The Voyager Doctor's Key Moments

Latent Image (5x11)

The crew finally catches up with us when they realize what we've known about the Doctor since "Projections" in Season 2: the Doctor has a soul and a conscience.

The Doctor was at one time faced with a no-win scenario, which resulted in the death of a crew member. The solution to his subsequent reactions was to rewrite his program, and lock him out of any memories involving that incident and the existence of the deceased. Eighteen months later, his resourcefulness unearths those memories, and the same things start to happen. Only this time, Captain Janeway realizes that what the Doctor is experiencing are grief and a nervous breakdown.


Someone to Watch Over Me (5x22)

In this Pygmalionesque story, the Doctor's mentoring of Seven of Nine's social skills take a turn when it is decided that she is ready to start dating.

An interesting development on his part is an achievement of social tact which usually escapes artificial intelligences; he decides not to tell Seven that he has fallen in love with her. Such restraint was nonexistent in Season 2's "Lifesigns."


Tinker, Tenor, Doctor, Spy (6x4)

The Doctor adds cognitive projection to his program. Translation: the ability to daydream. His fantasies resemble that of a typical human male.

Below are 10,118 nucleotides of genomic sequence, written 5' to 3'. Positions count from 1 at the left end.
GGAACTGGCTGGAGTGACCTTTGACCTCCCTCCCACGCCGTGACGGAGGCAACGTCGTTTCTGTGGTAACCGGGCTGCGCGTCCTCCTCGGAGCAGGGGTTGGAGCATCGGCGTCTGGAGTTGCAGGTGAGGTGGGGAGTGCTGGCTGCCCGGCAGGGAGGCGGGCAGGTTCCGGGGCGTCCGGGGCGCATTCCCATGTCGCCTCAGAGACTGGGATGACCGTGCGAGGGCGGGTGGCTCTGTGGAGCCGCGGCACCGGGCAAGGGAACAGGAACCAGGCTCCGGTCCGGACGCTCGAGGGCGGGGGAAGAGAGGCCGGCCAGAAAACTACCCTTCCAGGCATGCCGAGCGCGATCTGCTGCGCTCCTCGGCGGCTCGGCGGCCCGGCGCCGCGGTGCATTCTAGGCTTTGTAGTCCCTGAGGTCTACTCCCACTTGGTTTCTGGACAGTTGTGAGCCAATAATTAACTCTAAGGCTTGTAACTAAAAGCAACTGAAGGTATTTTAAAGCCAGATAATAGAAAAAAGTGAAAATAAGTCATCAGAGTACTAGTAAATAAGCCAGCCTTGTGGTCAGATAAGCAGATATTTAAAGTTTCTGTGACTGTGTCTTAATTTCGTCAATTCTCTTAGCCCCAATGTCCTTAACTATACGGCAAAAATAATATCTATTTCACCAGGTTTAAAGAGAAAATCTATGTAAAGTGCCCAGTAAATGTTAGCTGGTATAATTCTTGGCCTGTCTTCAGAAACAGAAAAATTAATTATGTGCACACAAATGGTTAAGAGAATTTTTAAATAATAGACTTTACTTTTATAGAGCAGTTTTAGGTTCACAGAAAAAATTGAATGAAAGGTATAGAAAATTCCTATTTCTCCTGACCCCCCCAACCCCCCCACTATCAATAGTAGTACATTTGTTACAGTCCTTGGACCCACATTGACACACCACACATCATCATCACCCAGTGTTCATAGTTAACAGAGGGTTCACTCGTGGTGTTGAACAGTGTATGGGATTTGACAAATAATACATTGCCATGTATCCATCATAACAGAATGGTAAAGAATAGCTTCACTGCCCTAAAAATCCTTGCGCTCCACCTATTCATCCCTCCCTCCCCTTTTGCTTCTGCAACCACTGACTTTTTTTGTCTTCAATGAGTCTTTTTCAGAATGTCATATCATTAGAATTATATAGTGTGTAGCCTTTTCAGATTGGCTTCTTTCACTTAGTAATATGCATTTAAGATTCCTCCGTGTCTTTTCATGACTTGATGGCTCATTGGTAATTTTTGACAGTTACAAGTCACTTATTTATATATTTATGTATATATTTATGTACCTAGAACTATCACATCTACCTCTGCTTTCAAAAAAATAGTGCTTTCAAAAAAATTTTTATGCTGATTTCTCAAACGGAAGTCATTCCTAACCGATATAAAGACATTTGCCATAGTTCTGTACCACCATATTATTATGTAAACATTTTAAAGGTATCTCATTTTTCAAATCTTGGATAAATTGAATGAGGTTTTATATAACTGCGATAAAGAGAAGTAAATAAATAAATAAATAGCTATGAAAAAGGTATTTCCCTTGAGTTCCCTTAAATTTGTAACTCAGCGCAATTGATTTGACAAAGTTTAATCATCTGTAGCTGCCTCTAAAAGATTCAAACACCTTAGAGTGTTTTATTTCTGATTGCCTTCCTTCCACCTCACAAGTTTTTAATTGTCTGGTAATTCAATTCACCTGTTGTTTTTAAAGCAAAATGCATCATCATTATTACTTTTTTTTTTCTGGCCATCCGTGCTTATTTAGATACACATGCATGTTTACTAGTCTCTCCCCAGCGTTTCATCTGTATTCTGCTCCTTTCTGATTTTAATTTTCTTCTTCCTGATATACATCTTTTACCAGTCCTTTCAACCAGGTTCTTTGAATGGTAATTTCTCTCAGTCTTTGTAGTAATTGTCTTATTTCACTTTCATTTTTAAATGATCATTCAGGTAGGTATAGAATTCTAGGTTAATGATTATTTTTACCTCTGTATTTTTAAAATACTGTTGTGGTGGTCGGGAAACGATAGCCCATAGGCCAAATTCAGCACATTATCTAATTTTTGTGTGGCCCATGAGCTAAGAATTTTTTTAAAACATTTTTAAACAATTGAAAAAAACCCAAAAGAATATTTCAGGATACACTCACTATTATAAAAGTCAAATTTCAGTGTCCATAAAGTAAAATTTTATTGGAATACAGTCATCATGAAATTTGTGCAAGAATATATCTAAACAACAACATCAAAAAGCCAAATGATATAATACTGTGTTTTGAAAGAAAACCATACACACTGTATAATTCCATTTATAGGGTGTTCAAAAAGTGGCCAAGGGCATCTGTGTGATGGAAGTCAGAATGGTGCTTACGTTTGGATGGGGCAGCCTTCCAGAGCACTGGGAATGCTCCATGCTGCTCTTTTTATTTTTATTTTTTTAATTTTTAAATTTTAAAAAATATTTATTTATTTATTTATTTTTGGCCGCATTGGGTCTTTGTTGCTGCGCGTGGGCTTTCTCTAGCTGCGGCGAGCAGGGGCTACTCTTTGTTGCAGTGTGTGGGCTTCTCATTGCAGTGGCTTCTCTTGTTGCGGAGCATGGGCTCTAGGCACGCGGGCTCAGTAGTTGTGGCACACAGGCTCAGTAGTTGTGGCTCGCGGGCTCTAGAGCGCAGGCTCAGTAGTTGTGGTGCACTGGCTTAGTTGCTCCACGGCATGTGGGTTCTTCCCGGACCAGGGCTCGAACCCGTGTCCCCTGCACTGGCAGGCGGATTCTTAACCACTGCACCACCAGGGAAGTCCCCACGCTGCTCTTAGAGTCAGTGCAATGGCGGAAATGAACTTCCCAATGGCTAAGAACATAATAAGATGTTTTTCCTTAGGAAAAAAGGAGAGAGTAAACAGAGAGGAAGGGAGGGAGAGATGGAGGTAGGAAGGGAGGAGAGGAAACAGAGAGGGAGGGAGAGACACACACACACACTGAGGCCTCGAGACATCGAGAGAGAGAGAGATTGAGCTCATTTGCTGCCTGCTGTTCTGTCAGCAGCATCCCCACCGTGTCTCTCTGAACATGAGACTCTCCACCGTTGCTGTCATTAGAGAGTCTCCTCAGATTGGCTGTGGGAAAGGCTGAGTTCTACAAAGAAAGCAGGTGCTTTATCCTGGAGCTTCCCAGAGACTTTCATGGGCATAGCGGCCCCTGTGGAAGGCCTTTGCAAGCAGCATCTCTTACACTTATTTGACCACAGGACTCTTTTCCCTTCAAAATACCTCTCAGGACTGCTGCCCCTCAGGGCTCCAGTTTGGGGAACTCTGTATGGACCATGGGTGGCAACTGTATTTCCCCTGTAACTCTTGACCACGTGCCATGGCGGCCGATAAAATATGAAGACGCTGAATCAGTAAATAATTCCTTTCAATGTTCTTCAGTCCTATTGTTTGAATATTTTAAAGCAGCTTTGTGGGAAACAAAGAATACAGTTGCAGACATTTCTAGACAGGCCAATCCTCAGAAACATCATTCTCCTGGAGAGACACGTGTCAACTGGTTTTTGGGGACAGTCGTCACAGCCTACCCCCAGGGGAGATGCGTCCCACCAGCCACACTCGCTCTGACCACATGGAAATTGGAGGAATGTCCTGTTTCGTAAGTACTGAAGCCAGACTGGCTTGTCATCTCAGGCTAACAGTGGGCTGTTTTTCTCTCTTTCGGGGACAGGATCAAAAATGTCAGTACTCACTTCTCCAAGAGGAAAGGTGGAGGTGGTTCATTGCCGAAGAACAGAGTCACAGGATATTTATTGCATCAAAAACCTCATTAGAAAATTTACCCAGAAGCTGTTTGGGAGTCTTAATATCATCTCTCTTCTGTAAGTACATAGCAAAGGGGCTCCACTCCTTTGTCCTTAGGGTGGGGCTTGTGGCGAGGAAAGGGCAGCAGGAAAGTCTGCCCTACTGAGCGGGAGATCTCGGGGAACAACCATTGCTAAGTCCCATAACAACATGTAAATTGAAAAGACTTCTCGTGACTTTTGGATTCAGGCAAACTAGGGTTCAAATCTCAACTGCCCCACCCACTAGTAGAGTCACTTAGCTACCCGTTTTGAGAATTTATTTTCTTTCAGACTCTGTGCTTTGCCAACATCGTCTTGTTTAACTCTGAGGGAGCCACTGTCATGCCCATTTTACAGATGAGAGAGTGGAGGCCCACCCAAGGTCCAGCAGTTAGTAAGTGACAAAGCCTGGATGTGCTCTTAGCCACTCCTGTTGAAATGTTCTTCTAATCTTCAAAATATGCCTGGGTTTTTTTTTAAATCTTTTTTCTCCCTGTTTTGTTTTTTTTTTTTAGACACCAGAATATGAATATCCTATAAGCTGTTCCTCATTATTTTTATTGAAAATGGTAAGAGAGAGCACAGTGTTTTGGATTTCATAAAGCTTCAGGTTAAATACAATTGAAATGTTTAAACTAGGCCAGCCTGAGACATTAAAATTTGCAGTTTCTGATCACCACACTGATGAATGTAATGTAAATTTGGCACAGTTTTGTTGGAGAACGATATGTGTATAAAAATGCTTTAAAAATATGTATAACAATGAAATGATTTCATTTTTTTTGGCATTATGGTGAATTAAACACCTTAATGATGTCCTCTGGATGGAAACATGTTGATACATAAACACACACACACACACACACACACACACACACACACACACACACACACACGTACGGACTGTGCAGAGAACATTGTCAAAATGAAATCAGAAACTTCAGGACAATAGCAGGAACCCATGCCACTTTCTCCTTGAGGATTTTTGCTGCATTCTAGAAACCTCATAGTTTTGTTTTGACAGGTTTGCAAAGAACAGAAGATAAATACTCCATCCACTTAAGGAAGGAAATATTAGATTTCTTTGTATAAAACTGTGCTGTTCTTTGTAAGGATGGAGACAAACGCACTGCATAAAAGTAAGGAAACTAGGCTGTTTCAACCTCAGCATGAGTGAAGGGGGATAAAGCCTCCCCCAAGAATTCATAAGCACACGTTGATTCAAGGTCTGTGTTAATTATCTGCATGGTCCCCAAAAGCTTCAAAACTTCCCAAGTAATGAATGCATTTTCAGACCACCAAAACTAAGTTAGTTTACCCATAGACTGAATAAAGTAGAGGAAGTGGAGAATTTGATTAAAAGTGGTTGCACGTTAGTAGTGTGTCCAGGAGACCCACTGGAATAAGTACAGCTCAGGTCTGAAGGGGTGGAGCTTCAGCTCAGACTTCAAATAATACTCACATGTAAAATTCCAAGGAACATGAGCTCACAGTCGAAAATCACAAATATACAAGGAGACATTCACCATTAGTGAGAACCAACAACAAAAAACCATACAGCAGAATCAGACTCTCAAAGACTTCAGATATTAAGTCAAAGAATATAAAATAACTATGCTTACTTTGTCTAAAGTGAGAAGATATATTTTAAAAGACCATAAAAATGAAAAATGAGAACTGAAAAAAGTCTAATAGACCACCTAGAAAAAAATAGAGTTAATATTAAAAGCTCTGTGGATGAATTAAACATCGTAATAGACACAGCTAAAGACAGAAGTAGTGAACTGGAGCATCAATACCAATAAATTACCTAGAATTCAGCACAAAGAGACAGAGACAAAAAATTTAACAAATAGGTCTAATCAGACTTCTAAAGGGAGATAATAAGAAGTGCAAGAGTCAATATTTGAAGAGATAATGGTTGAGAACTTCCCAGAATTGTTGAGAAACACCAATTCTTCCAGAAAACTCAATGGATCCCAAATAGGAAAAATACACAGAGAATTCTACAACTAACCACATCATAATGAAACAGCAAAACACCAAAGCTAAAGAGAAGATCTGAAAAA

Blink of an Eye (6x12)

In which the Doctor shacks up with a ladyfriend and helps raise her son for over three years during a timeskewed away mission. And his true nature wasn't detected? Bravo, Doctor!


Virtuoso (6x13)

The Doctor learns humility - and how fickle fandom can be.

Touched upon in "Tinker, Tenor, Doctor, Spy," we see now that, since the Doctor's personal goal is no longer trying to become human (for all intents and purposes, he already is), it is now to be accepted and appreciated. By the end, the Captain once again catches up with us and accepts him as a full person, flaws and all.

Speaking of flaws, this episode contains many with regard to series & character continuity (for example: as needy as he may appear, it is highly unlikely that the Doctor would ever forfeit his medical programming to make room for vocal enhancements. And in light of events one year earlier in "Latent Image," the notion is incomprehensible. And I won't go into Doc's moot comparison to Harry Kim he uses to justify leaving the ship).

Some of the Doctor's most memorable scenes appear in this episode. So, for sheer entertainment - as a story isolated from the Voyager Universe - this episode should not be missed.


Life Line (6x24)

The Doctor meets his maker - literally. By the end of this classic tale, he has a place to write home to and someone he can call "Dad." One might say that he helped Lewis Zimmerman exceed his programming.

Based on a story by Doc actor Robert Picardo.




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